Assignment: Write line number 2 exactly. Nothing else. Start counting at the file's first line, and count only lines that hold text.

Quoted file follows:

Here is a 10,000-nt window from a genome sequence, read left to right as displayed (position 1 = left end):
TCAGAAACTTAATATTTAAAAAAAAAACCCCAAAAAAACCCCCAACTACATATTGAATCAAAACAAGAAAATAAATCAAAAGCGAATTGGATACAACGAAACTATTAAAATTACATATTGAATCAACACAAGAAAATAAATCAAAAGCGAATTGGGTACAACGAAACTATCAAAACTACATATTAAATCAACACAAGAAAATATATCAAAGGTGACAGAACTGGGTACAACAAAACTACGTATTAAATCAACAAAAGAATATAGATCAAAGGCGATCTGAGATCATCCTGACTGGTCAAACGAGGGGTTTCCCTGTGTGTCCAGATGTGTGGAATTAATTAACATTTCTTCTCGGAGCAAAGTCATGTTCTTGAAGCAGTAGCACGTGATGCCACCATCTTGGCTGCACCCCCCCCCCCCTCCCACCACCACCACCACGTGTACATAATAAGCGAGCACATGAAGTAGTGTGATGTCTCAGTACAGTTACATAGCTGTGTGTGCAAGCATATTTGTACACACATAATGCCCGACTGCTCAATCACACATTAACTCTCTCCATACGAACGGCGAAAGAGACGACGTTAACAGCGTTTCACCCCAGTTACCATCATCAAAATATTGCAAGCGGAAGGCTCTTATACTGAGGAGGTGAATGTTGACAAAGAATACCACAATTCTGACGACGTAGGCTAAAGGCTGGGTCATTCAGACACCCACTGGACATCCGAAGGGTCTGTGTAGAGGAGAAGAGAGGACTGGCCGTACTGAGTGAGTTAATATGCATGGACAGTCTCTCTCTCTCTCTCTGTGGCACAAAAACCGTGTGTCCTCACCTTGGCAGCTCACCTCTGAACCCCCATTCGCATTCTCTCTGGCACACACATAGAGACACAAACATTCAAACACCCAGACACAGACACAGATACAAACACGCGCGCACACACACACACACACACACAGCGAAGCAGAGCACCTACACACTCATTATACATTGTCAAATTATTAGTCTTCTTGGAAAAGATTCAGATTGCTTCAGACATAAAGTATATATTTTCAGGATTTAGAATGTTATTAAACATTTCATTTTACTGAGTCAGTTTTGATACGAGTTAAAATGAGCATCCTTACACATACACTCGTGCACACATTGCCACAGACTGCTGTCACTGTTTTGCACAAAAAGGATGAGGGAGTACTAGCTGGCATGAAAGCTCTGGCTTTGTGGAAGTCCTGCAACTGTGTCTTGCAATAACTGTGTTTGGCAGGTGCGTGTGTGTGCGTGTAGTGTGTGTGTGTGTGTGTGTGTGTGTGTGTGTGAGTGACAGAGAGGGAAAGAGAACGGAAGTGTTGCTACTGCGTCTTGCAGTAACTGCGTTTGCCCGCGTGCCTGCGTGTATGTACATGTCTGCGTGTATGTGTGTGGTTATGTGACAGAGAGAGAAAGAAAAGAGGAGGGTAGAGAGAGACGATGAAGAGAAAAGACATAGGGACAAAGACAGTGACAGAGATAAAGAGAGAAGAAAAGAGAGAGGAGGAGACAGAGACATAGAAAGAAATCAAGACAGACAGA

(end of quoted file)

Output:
TCAGAAACTTAATATTTAAAAAAAAAACCCCAAAAAAACCCCCAACTACATATTGAATCAAAACAAGAAAATAAATCAAAAGCGAATTGGATACAACGAAACTATTAAAATTACATATTGAATCAACACAAGAAAATAAATCAAAAGCGAATTGGGTACAACGAAACTATCAAAACTACATATTAAATCAACACAAGAAAATATATCAAAGGTGACAGAACTGGGTACAACAAAACTACGTATTAAATCAACAAAAGAATATAGATCAAAGGCGATCTGAGATCATCCTGACTGGTCAAACGAGGGGTTTCCCTGTGTGTCCAGATGTGTGGAATTAATTAACATTTCTTCTCGGAGCAAAGTCATGTTCTTGAAGCAGTAGCACGTGATGCCACCATCTTGGCTGCACCCCCCCCCCCCTCCCACCACCACCACCACGTGTACATAATAAGCGAGCACATGAAGTAGTGTGATGTCTCAGTACAGTTACATAGCTGTGTGTGCAAGCATATTTGTACACACATAATGCCCGACTGCTCAATCACACATTAACTCTCTCCATACGAACGGCGAAAGAGACGACGTTAACAGCGTTTCACCCCAGTTACCATCATCAAAATATTGCAAGCGGAAGGCTCTTATACTGAGGAGGTGAATGTTGACAAAGAATACCACAATTCTGACGACGTAGGCTAAAGGCTGGGTCATTCAGACACCCACTGGACATCCGAAGGGTCTGTGTAGAGGAGAAGAGAGGACTGGCCGTACTGAGTGAGTTAATATGCATGGACAGTCTCTCTCTCTCTCTCTGTGGCACAAAAACCGTGTGTCCTCACCTTGGCAGCTCACCTCTGAACCCCCATTCGCATTCTCTCTGGCACACACATAGAGACACAAACATTCAAACACCCAGACACAGACACAGATACAAACACGCGCGCACACACACACACACACACACAGCGAAGCAGAGCACCTACACACTCATTATACATTGTCAAATTATTAGTCTTCTTGGAAAAGATTCAGATTGCTTCAGACATAAAGTATATATTTTCAGGATTTAGAATGTTATTAAACATTTCATTTTACTGAGTCAGTTTTGATACGAGTTAAAATGAGCATCCTTACACATACACTCGTGCACACATTGCCACAGACTGCTGTCACTGTTTTGCACAAAAAGGATGAGGGAGTACTAGCTGGCATGAAAGCTCTGGCTTTGTGGAAGTCCTGCAACTGTGTCTTGCAATAACTGTGTTTGGCAGGTGCGTGTGTGTGCGTGTAGTGTGTGTGTGTGTGTGTGTGTGTGTGTGTGTGAGTGACAGAGAGGGAAAGAGAACGGAAGTGTTGCTACTGCGTCTTGCAGTAACTGCGTTTGCCCGCGTGCCTGCGTGTATGTACATGTCTGCGTGTATGTGTGTGGTTATGTGACAGAGAGAGAAAGAAAAGAGGAGGGTAGAGAGAGACGATGAAGAGAAAAGACATAGGGACAAAGACAGTGACAGAGATAAAGAGAGAAGAAAAGAGAGAGGAGGAGACAGAGACATAGAAAGAAATCAAGACAGACAGA